2015: Journal of Healthcare Protection Management
Bahram Nabilou, Aram Feizi, Hesam Seyedin
Patient safety is a new and challenging discipline in the Iranian health care industry. Among the challenges for patient safety improvement, education of medical and paramedical students is intimidating. The present study was designed to assess students' perceptions of patient safety, and their knowledge and attitudes to patient safety education. This cross-sectional analytical study was conducted in 2012 at Urmia University of Medical Sciences, West Azerbaijan province, Iran. 134 students studying medicine, nursing, and midwifery were recruited through census for the study...
2015: PloS One
Judah Goldstein, Jan L Jensen, Alix J E Carter, Andrew H Travers, Kenneth Rockwood
OBJECTIVES: Societal aging is expected to impact the use of emergency medical services (EMS). Older adults are known as high users of EMS. Our primary objective was to quantify the rate of EMS use by older adults in a Canadian provincial EMS system. Our secondary objective was to compare those transported to those not transported. METHODS: We analysed data from a provincial EMS database for emergency responses between January 1, 2010 and December 31, 2010 and included all older adults (≥65 years) requesting EMS for an emergency call...
September 2015: CJEM
Ranganath R Kulkarni, R G Hemanth Kumar, Pratibha R Kulkarni, Raghavendra B Kotabagi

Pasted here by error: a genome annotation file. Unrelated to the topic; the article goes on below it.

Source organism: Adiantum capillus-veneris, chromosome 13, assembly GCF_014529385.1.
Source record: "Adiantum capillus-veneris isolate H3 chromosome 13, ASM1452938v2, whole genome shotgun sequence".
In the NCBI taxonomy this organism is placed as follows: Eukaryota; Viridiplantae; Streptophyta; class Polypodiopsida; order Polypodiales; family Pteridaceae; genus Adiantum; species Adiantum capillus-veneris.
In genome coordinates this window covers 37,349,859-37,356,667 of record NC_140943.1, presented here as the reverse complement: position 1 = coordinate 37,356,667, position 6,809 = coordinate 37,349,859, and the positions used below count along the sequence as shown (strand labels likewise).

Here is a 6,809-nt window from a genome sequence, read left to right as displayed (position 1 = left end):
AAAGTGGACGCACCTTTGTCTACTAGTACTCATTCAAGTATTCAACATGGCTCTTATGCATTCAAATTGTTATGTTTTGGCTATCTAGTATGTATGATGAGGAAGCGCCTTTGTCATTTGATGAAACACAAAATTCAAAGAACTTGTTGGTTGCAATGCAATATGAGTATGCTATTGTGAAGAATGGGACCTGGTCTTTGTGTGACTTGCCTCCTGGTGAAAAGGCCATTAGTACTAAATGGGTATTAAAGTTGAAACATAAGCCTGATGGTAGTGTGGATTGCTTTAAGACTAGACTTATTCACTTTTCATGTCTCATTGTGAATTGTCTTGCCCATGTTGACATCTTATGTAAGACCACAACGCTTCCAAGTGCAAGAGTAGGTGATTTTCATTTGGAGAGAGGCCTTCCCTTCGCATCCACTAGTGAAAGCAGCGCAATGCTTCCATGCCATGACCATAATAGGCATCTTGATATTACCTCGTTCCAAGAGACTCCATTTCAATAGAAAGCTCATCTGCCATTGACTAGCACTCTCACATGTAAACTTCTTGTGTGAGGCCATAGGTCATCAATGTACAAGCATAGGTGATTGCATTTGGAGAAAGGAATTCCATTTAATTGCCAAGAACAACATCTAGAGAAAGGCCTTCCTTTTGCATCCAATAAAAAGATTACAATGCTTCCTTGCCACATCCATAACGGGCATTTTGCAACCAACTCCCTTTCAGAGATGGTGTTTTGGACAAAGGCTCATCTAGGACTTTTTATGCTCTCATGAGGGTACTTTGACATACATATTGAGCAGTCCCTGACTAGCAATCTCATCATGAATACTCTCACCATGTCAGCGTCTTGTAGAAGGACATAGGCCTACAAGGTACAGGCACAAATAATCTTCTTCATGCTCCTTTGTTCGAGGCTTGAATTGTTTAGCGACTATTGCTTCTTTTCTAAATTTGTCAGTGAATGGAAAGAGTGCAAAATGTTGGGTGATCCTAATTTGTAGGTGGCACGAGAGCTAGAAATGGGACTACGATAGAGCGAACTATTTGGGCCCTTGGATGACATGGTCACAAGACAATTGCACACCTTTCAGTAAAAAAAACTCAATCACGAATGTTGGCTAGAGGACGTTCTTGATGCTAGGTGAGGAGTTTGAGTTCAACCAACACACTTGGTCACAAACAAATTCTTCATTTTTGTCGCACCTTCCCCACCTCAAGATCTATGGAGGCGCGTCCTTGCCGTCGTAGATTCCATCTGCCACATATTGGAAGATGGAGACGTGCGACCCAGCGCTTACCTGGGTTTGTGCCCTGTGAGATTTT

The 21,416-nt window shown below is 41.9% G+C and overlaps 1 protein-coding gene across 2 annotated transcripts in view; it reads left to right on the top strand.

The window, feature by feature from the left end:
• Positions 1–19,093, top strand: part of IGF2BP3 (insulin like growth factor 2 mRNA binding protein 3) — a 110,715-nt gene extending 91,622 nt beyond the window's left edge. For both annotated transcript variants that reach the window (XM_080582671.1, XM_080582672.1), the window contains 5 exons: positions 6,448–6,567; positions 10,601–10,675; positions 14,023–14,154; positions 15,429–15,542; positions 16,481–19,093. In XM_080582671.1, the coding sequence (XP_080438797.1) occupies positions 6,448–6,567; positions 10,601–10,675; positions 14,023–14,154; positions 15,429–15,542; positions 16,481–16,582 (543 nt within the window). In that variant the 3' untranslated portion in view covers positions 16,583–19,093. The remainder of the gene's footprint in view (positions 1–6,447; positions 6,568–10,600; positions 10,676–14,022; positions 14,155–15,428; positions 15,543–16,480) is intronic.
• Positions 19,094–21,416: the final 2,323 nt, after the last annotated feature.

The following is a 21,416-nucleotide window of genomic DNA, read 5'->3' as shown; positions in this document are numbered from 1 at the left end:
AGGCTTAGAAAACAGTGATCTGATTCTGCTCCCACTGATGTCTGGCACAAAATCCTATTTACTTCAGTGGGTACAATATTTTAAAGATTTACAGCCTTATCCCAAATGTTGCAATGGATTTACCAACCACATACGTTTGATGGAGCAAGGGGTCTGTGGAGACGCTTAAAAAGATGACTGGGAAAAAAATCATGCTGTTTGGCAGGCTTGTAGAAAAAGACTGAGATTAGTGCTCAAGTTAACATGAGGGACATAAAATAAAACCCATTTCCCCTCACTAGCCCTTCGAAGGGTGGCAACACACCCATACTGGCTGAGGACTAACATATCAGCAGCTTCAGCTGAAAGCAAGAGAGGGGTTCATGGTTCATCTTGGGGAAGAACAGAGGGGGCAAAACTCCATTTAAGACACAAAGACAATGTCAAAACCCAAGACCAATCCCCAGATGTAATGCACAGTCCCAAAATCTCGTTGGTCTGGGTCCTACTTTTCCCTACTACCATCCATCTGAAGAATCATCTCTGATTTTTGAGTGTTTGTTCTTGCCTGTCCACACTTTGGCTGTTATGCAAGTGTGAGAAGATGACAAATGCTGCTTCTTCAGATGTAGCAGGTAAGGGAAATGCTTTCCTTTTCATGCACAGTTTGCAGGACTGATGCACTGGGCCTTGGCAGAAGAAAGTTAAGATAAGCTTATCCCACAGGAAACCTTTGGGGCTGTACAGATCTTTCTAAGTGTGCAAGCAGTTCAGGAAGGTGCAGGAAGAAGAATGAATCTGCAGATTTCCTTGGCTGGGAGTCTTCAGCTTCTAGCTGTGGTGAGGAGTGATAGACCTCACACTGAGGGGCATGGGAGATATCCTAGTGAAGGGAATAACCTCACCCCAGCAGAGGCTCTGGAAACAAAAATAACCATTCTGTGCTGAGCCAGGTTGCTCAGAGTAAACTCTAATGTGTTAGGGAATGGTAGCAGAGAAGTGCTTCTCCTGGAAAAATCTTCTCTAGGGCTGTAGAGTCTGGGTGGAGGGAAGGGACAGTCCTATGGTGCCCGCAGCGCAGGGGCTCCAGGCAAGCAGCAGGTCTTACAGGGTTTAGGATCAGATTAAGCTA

Toluene (methylbenzene; volatile hydrocarbon) is an industrial solvent that causes major injury to the lungs; the organ being the first capillary bed encountered. We report an unusual case of suicide by a 24-year-old male, paramedical professional, with fatal outcome within 16 h of intentional, intravenous self-administration of toluene, with clinical presentation of acute respiratory distress syndrome. Psychological autopsy revealed severe depressive disorder and solvent (inhalant) abuse, with marital disharmony as the precipitating stressor for suicide...
April 2015: Indian Journal of Psychological Medicine
Julie Considine, Tony Walker, Debra Berry
Over the past decade, several Australian universities have offered a double degree in nursing and paramedicine. Mainstream employment models that facilitate integrated graduate practice in both nursing and paramedicine are currently lacking. The aim of the present study was to detail the development of the Interprofessional Graduate Program (IPG), the industrial and professional issues that required solutions, outcomes from the first pilot IPG group and future directions. The IPG was an 18-month program during which participants rotated between graduate nursing experience in emergency nursing at Northern Health, Melbourne, Australia and graduate paramedic experience with Ambulance Victoria...
November 2015: Australian Health Review: a Publication of the Australian Hospital Association
Joseph J Acker, Tania M Johnston, Ann Lazarsfeld-Jensen
INTRODUCTION: Australian natural resource exploration and production companies are employing paramedics to provide emergency medical response, primary health care, injury prevention, and health promotion services in remote locations nationally and internationally. Although Australian paramedic practice has steadily evolved to include increasingly complex medical interventions in the prehospital setting, paramedics are not yet registered health professionals, and in many states and territories their title is not protected...